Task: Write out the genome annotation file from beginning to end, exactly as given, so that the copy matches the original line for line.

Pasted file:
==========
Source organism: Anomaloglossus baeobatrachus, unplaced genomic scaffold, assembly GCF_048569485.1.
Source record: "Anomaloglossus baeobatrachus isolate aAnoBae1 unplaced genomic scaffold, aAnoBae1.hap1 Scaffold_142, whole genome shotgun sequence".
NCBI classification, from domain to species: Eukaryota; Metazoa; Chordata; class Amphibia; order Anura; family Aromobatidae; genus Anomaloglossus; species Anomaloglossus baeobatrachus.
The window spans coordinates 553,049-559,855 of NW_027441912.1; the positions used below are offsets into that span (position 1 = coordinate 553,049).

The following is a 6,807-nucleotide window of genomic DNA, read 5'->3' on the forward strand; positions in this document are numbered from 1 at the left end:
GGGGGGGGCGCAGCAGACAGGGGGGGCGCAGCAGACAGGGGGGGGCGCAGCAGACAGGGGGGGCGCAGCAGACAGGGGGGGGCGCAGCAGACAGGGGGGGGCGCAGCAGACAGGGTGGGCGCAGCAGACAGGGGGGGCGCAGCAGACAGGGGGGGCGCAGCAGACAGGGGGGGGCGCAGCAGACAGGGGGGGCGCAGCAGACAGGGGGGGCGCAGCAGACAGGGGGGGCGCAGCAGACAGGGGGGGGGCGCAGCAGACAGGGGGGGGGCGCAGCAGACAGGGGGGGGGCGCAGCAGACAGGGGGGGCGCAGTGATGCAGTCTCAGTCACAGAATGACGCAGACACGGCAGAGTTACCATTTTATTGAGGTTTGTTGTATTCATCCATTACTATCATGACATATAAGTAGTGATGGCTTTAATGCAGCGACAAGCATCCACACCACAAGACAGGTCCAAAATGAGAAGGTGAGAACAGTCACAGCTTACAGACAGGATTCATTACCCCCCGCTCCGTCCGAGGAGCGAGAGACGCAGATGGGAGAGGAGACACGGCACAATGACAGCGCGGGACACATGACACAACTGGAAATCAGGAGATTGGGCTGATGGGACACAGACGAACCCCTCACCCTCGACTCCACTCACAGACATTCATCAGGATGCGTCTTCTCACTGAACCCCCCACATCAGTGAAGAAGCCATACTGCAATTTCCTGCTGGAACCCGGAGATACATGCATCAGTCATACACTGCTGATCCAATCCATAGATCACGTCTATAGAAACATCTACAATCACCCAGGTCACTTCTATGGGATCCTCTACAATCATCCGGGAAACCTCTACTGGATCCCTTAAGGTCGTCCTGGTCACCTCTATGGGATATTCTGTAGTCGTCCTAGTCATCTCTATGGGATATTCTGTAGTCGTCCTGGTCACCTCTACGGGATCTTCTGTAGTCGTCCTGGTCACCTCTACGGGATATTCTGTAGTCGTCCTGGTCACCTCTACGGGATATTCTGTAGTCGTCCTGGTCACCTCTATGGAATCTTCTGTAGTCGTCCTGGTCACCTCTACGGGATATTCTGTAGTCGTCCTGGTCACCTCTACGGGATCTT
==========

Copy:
Source organism: Anomaloglossus baeobatrachus, unplaced genomic scaffold, assembly GCF_048569485.1.
Source record: "Anomaloglossus baeobatrachus isolate aAnoBae1 unplaced genomic scaffold, aAnoBae1.hap1 Scaffold_142, whole genome shotgun sequence".
NCBI classification, from domain to species: Eukaryota; Metazoa; Chordata; class Amphibia; order Anura; family Aromobatidae; genus Anomaloglossus; species Anomaloglossus baeobatrachus.
The window spans coordinates 553,049-559,855 of NW_027441912.1; the positions used below are offsets into that span (position 1 = coordinate 553,049).

The following is a 6,807-nucleotide window of genomic DNA, read 5'->3' on the forward strand; positions in this document are numbered from 1 at the left end:
GGGGGGGGCGCAGCAGACAGGGGGGGCGCAGCAGACAGGGGGGGGCGCAGCAGACAGGGGGGGCGCAGCAGACAGGGGGGGGCGCAGCAGACAGGGGGGGGCGCAGCAGACAGGGTGGGCGCAGCAGACAGGGGGGGCGCAGCAGACAGGGGGGGCGCAGCAGACAGGGGGGGGCGCAGCAGACAGGGGGGGCGCAGCAGACAGGGGGGGCGCAGCAGACAGGGGGGGCGCAGCAGACAGGGGGGGGGCGCAGCAGACAGGGGGGGGGCGCAGCAGACAGGGGGGGGGCGCAGCAGACAGGGGGGGCGCAGTGATGCAGTCTCAGTCACAGAATGACGCAGACACGGCAGAGTTACCATTTTATTGAGGTTTGTTGTATTCATCCATTACTATCATGACATATAAGTAGTGATGGCTTTAATGCAGCGACAAGCATCCACACCACAAGACAGGTCCAAAATGAGAAGGTGAGAACAGTCACAGCTTACAGACAGGATTCATTACCCCCCGCTCCGTCCGAGGAGCGAGAGACGCAGATGGGAGAGGAGACACGGCACAATGACAGCGCGGGACACATGACACAACTGGAAATCAGGAGATTGGGCTGATGGGACACAGACGAACCCCTCACCCTCGACTCCACTCACAGACATTCATCAGGATGCGTCTTCTCACTGAACCCCCCACATCAGTGAAGAAGCCATACTGCAATTTCCTGCTGGAACCCGGAGATACATGCATCAGTCATACACTGCTGATCCAATCCATAGATCACGTCTATAGAAACATCTACAATCACCCAGGTCACTTCTATGGGATCCTCTACAATCATCCGGGAAACCTCTACTGGATCCCTTAAGGTCGTCCTGGTCACCTCTATGGGATATTCTGTAGTCGTCCTAGTCATCTCTATGGGATATTCTGTAGTCGTCCTGGTCACCTCTACGGGATCTTCTGTAGTCGTCCTGGTCACCTCTACGGGATATTCTGTAGTCGTCCTGGTCACCTCTACGGGATATTCTGTAGTCGTCCTGGTCACCTCTATGGAATCTTCTGTAGTCGTCCTGGTCACCTCTACGGGATATTCTGTAGTCGTCCTGGTCACCTCTACGGGATCTT